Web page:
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Ke Kumu Aupuni: The Foundation of Hawaiian Nationhood embodies a monumental history of Hawaiʻi, from the beginnings and political rise of Kamehameha I, the negotiations and battles that would come to unify Hawai‘i’s islands and kingdoms, and the development of a single government that would endure, to be ruled by his son and heir, Liholiho, Kamehameha II. This narrative is an invaluable catalog of data about Hawai‘i, Hawaiians, and the nature of national and cultural identity in the Pacific.
Offered here in both Hawaiian and English, this history gives rich detail regarding Hawai‘i’s lands, genealogies, gods, chiefs, sociopolitical climate, material culture, laws, agriculture, and social decorums, much of which still lingered in the memories of the living informants who were accessible to the original author, Samuel Mānaiakalani Kamakau. From this Hawaiian scholar, trained at the Lahainaluna Seminary in the 1830s, readers are given an extraordinary fabric of cultural and historical knowledge in print, recounting life in Hawai‘i before and during the early interactions with foreigners, the influence of new religion, the negotiation of borders for trade and diplomacy within and beyond the islands, and the introduction of writing and printing in both Hawaiian and English.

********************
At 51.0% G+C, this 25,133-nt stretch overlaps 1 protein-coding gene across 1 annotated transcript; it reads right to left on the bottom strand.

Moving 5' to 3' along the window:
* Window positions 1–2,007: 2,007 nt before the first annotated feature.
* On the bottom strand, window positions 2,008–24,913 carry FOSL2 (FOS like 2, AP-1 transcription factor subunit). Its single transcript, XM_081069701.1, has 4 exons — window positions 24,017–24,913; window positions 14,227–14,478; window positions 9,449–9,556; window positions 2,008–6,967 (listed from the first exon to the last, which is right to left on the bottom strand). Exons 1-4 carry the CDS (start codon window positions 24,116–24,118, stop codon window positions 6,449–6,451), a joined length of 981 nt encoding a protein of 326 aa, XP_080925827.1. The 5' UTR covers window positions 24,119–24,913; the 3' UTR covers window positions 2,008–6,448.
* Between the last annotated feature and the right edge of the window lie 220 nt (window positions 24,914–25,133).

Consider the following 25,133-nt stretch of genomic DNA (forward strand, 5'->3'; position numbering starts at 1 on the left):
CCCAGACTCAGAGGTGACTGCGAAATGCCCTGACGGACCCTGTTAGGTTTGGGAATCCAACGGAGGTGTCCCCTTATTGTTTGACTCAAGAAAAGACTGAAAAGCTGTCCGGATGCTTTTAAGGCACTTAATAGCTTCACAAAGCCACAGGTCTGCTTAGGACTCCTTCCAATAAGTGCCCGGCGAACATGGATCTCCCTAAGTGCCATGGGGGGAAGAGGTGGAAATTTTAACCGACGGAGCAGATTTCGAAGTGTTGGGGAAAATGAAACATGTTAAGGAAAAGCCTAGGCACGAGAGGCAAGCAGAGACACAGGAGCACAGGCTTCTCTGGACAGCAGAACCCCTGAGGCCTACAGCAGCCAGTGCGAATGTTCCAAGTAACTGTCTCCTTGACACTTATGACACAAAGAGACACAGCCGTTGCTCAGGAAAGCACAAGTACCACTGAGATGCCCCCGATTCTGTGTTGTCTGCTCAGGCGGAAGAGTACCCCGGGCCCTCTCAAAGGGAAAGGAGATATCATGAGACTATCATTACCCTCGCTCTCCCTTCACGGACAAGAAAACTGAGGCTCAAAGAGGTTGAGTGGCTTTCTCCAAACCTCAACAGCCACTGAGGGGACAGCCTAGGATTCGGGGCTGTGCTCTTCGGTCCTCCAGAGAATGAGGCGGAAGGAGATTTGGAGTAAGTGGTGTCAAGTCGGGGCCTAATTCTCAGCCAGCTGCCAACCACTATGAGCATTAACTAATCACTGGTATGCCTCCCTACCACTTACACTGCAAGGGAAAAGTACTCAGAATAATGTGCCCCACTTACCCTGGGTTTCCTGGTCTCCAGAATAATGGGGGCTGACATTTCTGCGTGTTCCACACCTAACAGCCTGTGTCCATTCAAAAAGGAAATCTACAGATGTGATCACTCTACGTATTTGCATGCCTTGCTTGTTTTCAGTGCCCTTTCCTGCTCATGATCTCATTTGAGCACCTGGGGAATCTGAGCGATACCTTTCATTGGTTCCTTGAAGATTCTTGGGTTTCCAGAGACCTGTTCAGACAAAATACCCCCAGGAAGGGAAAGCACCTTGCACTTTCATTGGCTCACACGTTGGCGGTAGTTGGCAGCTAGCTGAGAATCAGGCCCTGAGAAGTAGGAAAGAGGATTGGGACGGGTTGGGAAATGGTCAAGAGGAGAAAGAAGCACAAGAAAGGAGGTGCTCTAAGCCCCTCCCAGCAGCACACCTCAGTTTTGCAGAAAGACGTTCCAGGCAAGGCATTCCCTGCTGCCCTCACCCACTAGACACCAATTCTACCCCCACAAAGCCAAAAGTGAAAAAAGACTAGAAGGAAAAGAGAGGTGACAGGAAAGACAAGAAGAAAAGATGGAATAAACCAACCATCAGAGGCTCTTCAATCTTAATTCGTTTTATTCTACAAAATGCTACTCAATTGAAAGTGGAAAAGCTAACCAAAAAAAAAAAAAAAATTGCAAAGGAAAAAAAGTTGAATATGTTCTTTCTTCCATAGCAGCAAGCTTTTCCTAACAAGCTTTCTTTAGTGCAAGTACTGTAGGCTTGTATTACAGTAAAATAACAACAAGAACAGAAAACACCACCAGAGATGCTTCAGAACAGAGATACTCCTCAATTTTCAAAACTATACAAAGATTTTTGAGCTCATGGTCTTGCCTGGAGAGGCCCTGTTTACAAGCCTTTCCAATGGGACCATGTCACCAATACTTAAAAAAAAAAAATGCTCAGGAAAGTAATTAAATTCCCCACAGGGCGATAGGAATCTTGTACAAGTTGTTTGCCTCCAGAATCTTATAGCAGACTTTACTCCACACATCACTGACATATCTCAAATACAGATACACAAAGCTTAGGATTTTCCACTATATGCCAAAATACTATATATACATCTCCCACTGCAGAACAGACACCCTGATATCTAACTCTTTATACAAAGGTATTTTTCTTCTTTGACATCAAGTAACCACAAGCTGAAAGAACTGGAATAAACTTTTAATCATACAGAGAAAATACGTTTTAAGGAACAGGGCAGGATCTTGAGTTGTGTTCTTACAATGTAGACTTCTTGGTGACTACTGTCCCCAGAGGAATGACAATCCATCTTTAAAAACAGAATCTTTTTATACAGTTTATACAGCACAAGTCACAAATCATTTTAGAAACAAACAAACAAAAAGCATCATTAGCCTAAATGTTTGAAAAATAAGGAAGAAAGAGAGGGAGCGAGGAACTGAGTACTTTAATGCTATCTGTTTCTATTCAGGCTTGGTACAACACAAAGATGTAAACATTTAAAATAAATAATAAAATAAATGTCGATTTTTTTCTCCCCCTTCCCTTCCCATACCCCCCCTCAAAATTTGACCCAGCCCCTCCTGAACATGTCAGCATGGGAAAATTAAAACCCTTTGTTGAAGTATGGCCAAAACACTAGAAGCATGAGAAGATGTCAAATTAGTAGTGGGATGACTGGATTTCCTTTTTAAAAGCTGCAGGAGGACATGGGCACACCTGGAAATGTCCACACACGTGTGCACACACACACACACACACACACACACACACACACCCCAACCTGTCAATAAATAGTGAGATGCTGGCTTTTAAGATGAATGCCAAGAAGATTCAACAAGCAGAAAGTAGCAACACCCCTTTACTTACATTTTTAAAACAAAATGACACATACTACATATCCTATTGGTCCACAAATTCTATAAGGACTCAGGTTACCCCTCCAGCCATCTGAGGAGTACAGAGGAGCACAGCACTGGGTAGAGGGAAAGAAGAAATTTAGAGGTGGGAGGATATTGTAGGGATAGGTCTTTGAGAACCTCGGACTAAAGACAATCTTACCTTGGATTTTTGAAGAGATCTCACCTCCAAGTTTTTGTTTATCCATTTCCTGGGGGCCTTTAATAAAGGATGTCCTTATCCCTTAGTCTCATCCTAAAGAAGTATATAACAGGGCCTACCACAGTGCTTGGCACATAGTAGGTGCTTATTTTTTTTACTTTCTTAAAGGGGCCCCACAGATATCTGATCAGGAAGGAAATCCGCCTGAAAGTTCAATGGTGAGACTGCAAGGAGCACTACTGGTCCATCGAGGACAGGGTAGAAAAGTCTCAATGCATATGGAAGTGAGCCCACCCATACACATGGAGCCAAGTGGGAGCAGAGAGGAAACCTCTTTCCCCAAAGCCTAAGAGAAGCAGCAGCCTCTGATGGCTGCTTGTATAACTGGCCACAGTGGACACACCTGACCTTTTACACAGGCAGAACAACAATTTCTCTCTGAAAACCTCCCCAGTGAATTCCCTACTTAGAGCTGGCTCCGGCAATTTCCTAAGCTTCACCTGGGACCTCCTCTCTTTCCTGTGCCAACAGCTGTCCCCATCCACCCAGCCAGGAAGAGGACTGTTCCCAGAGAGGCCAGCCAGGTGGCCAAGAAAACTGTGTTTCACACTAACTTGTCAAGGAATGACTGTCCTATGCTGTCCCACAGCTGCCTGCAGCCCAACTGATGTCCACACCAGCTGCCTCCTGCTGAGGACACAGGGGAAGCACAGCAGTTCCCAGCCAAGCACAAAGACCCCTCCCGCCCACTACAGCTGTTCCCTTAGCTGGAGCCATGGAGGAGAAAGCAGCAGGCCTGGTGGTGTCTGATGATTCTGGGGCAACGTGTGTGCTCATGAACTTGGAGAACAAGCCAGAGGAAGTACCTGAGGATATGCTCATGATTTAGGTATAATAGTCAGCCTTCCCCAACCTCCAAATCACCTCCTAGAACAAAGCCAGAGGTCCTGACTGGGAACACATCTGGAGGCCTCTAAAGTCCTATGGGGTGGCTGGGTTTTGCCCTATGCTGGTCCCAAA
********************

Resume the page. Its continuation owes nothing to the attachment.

This book presents the entire first third of Kamakau’s massive serial column, a section comprised of 60 articles published weekly from 1866 to 1868 in Ka Nupepa Kuokoa under the title “Ka Moolelo o Kamehameha I.” This immense assemblage provides the author’s original text, a biography for Kamakau, and introductory texts that document the means by which this translation has come to exist, itself a history of language recovery and preservation. Illuminating the imbricate nature and plurality of Hawaiian historical methodologies and cultural logics, this text allows readers the opportunity to enjoy the dense storytelling of a Hawaiian master and the chance to interpret language alongside the translator, Puakea Nogelmeier